Why do you quilt? Ahh, the questions that can come from a five year old. Yet, I must admit this one has me pondering. Why do I quilt? Why does anyone quilt? For that matter, why do writers write, musicians compose and play, or painters paint? It's all about the art, but what motivates us? Several possibilities come to mind--self-expression, to create beauty, to give back to the world, a desire for recognition, to stretch our abilities, to move people emotionally, and for some who are lucky enough to make living with their art, it's a job.
Me? The answer is two-fold. First, I simply like to create something pretty--beautiful I hope, but pretty will do. In my quest to create beauty, the process is just as important as the result. I find that if I've enjoyed making a quilt, then I'm more apt to find the quilt pretty than if I've had problems with the process. To that end, I tend to appreciate my hand-pieced, hand-quilted quilts a tad more than those I've made on the machine. I'm relatively new to machine quilting as opposed to creating by hand, so I'm much more insecure about the machine quilting process. Yet, I do feel driven to stretch myself.
The second motivator is the desire to elicit in others the same happy feeling that being wrapped in a warm, beautifully colored quilt gives me. The quilt pictured above went to that little five year old cousin who asked me why I quilted. After I'd shown her the various blocks that were received from a block exchange, she quietly informed me that purple was her favorite color and that I could make her a quilt with those blocks. Well who could resist that? I must have been a success in making her feel warm and happy with the quilt. Her father informed me that the quilt goes everywhere with her.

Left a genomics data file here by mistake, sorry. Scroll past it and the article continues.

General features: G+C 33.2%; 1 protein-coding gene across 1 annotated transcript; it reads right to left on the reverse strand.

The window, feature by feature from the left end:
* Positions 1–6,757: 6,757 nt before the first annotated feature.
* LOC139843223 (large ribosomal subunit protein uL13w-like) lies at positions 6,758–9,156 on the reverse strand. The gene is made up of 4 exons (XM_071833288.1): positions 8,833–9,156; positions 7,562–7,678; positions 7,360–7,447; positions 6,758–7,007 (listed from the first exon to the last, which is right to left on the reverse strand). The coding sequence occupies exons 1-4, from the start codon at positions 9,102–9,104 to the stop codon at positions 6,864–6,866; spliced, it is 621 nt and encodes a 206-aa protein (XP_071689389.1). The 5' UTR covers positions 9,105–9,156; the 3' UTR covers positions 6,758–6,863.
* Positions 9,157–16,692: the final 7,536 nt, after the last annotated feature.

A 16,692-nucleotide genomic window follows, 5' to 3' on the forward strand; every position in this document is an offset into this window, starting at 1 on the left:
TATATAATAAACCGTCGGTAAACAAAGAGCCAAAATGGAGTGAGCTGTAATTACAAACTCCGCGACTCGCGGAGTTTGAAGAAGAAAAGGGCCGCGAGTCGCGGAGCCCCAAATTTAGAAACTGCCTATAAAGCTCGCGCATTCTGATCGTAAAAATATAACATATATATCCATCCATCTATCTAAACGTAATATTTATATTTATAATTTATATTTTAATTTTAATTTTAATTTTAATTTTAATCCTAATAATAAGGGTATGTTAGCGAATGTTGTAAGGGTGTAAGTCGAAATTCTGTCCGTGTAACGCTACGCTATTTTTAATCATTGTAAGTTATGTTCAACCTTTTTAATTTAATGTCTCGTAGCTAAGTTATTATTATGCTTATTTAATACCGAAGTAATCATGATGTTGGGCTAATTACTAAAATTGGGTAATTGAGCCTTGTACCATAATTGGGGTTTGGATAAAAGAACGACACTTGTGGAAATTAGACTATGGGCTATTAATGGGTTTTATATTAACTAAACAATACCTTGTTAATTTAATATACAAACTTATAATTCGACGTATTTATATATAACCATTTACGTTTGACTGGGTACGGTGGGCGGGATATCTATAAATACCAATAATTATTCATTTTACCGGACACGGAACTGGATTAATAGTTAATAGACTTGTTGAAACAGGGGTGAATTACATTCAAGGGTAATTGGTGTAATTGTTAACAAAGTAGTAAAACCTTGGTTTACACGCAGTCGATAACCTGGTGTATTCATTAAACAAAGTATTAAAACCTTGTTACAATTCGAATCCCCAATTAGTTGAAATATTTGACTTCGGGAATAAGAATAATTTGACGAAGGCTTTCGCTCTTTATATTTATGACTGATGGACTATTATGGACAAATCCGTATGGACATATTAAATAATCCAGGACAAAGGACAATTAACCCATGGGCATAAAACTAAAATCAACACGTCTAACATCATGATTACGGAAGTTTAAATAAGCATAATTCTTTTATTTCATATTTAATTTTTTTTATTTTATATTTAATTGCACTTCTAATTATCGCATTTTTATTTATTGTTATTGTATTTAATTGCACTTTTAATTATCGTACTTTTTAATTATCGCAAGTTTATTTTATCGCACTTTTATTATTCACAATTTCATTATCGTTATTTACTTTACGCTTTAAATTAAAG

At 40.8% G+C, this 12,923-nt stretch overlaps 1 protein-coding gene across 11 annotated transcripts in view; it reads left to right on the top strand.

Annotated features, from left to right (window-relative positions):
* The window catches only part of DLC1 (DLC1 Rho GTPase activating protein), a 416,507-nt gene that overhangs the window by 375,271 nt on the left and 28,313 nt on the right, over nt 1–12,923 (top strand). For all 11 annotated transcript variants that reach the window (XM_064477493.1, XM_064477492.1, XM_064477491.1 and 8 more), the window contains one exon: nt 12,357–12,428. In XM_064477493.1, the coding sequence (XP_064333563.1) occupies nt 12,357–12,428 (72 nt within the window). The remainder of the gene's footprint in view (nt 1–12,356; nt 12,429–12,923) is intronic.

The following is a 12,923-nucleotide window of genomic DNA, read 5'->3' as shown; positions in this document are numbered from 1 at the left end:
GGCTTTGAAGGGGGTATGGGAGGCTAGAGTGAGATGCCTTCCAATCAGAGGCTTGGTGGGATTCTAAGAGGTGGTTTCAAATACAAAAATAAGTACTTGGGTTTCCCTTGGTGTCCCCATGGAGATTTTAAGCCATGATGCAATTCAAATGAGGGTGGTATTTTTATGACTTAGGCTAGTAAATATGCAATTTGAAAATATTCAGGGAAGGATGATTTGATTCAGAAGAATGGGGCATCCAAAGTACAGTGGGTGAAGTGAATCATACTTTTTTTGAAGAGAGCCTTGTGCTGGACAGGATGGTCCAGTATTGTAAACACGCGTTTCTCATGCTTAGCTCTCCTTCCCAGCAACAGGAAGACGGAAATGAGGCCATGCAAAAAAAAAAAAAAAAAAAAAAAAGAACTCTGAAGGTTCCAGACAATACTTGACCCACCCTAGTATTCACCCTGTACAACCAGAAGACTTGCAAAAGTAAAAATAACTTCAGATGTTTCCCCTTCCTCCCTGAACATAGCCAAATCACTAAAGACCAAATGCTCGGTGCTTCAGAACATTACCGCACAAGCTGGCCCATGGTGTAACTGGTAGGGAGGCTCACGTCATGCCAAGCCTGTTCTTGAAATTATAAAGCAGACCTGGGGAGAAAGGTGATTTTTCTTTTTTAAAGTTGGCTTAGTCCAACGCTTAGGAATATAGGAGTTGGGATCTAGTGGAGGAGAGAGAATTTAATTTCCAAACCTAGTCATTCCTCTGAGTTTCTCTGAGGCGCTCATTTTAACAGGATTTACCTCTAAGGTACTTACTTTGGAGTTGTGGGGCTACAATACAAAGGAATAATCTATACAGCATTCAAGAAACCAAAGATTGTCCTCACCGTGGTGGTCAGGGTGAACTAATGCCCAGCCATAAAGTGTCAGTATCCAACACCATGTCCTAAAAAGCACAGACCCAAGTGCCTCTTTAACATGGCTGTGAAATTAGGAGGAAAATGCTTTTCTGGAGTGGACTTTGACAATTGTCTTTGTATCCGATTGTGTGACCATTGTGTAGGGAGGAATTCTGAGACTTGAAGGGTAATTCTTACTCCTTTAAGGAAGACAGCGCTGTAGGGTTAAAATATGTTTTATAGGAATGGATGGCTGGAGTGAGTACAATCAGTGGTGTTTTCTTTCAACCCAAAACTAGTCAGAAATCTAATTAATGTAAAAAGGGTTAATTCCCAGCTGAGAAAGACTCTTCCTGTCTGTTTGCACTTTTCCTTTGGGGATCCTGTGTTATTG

So now you know why I quilt, but the title of this article is Why Do You Quilt. I'd like to draw your attention to the poll on the sidebar. So why do you quilt?
Friday, February 19, 2010
Over time, you'd probably detect a pattern in my quilting, but just in case the first two quilts I've shown in this blog does not make it clear--I'm hooked on scraps! Love them all. While yes, there are colors and textures that I like better than others, I've never met a totally ugly piece of fabric. Unique perhaps. Challenging, most definitely. However, eventually they will find a home in my quilts.
Why scraps? When scraps play well together, the quilt has the feeling of a glorious field of wildflowers, a multi-hued sunset, or a stained glass window. The quilt simply sings. I find trying to create such quilts totally irresistible.